Academic journal article Cervantes: Bulletin of the Cervantes Society of America

Ut Pictura Non Poesis. Los Trabajos De Persiles Y Sigismunda and the Construction of Memory

Academic journal article Cervantes: Bulletin of the Cervantes Society of America

Ut Pictura Non Poesis. Los Trabajos De Persiles Y Sigismunda and the Construction of Memory

Article excerpt

PAINTING AND LITERATURE IN Early Modern Spain were powerful tools used to educate the population in a theocratic and absolutist ideology. Although the resolutions of the Council of Trent did not create a new style, they did provide a corpus of rules that shaped the artistic and literary production of the Catholic nations. Among the most important consequences of these resolutions may have been the necessity of controlling the different expressions of human creativity in order to maintain the country's dominant ideology. The next logical step for art and literature was to break with the intellectual elitism of the Renaissance and Mannerism in order to become more appealing to the senses of the population (Portus 21). Spain, the champion of the Catholic Reformation, developed a theory of the art of painting based on its "usefulness" in narrating stories to the faithful using strategies such as compositio loci or in illustrating complicated concepts with the rhetorical help of the demonstratio ad oculos. The seductive power of images was considered key to teaching the appropriate behaviors. (1) Francisco Pacheco established this importance in his Arte de la pintura (1649), in which he considers the aim of the Christian painter to "persuadir al pueblo, y llevarlo, por medio de la pintura, a abrazar alguna cosa conveniente a la religion" (I, 11; 252).

Thus, decorum, became a major preoccupation of the authorities. During the Renaissance decorum referred to the sacrifice of accuracy regarding historical details to gain in effectiveness, but for theologians, men of letters, and the hierarchy of the Church, the meaning of decorum soon fell under the semantic influence of "decency." The artist and the writer were thus compelled to "amend" the so-called "errors" to which strict historical fidelity could fall prey, because it was accepted, art could--and should--perfect nature (Portus 27). If imitatio and inventio were not clearly distinguished in the early sixteenth-century theory of art, the influence of the moral concept of decency on the artistic dispositio could only complicate things even more. (2)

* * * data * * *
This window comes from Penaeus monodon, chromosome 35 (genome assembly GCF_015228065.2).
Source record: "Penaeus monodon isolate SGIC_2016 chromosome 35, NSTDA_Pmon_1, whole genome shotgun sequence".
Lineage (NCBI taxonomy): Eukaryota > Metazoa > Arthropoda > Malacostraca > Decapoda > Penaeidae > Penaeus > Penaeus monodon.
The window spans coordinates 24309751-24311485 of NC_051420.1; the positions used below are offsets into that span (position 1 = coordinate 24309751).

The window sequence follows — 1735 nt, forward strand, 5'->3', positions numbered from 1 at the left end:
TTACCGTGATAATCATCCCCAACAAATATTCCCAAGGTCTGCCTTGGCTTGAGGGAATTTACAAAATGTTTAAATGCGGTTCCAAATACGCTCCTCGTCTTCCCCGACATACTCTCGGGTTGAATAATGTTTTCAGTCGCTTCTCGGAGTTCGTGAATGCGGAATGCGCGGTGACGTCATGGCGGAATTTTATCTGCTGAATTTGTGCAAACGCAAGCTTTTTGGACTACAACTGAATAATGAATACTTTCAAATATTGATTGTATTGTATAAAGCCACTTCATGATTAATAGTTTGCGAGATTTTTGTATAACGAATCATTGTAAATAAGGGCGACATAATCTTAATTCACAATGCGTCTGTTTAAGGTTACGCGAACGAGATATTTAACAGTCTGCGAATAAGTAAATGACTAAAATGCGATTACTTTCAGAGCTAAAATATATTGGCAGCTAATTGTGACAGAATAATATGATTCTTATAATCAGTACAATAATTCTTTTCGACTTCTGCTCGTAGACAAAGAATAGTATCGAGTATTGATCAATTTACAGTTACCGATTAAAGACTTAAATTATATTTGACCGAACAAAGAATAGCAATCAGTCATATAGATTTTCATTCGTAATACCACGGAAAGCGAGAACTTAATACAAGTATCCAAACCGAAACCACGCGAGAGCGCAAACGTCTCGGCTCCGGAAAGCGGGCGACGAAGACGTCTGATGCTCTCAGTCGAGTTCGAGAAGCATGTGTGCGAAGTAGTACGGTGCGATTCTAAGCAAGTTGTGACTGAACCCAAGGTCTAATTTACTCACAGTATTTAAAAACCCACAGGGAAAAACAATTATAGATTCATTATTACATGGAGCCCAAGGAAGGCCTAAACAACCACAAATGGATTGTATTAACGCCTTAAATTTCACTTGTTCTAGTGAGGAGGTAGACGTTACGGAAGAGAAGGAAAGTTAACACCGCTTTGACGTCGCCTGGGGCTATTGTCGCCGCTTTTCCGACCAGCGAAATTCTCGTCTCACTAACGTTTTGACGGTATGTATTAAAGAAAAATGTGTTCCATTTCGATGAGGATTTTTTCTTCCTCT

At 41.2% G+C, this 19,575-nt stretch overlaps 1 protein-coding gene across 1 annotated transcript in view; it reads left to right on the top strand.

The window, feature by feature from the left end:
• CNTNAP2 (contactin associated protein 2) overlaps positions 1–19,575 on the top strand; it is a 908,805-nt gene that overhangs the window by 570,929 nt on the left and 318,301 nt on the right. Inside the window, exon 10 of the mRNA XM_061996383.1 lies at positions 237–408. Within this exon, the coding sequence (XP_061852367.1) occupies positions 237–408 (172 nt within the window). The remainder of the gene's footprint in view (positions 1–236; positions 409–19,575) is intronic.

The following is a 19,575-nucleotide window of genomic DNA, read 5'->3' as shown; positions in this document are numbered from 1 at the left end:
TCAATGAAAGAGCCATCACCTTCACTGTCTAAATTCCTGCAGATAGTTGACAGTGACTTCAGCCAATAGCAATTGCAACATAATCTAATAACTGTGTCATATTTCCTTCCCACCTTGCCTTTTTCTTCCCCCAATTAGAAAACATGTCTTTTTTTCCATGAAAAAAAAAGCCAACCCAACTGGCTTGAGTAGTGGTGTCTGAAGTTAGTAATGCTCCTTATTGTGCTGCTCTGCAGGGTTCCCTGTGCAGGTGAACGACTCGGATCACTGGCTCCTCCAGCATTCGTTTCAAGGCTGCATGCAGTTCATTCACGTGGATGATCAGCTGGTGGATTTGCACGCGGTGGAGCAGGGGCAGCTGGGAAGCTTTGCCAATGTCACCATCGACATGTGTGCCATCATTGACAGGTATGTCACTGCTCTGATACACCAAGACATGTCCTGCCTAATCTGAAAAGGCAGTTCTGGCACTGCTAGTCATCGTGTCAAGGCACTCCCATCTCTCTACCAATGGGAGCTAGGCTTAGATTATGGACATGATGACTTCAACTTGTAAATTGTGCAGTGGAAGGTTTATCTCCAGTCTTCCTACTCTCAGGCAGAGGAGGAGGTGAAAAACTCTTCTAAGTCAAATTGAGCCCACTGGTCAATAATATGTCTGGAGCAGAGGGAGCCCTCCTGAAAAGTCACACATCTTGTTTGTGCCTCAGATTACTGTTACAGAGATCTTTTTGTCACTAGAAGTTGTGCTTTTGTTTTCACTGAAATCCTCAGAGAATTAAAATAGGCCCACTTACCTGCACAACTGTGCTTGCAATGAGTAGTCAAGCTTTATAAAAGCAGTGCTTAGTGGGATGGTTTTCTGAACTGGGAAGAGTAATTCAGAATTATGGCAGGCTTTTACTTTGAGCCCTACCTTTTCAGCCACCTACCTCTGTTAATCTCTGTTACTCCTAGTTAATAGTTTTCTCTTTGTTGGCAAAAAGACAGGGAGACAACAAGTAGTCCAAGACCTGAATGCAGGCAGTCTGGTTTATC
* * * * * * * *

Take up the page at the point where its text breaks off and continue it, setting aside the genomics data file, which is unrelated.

The artists, with their persuasive creations, would become an important instrument for the goals of the absolutist and theocraric society, with responsibilities centered around the purity of the religious and political dogma. But for the same reasons, the artists would become a potential danger to the society. The new political role of the artists, as Emily Bergmann has explained, reinforced their long-lasting claim for a position among the liberal arts that would let them "avoid paying taxes levied on the products of crafts, and to enable them to become members of the military orders" (24-25).

Sometimes the actual facts of history needed to be altered in the spirit of this new meaning of decorum. Knowing when and how to make the necessary arrangements required "good judgment" (buen juicio), and artists as well as writers were expected to exercise it to achieve their ideological mission. Vicenre Carducho would even write in his Dialogos de la pintura (1633) that it is a quality of the good artist to exceed the imitatio by "amending" the reality. Gabriel de Corral narrates a classical example of this in his prologue to the history of Don Juan de Austria by Lorenzo Van der Hamen. In the introduction to the life of Don Juan de Austria, painters are encouraged to avoid physical defects of authorities, such as a prince, in the same way historians can only narrate positive stories of their heroes: "... assi porque se atiende a que en la Historia solo se escriva lo que parece loable, como aquel Pintor, que retratando a un Principe, a quien faltava un ojo, le pinto por la parte del rostro que carecia de aquel defecto." (3)

In this article I will illustrate how events are changed, omitted or added according to the different purposes and narratives used in the Cervantine romance Los trabajos de Persiles y Sigismunda. …

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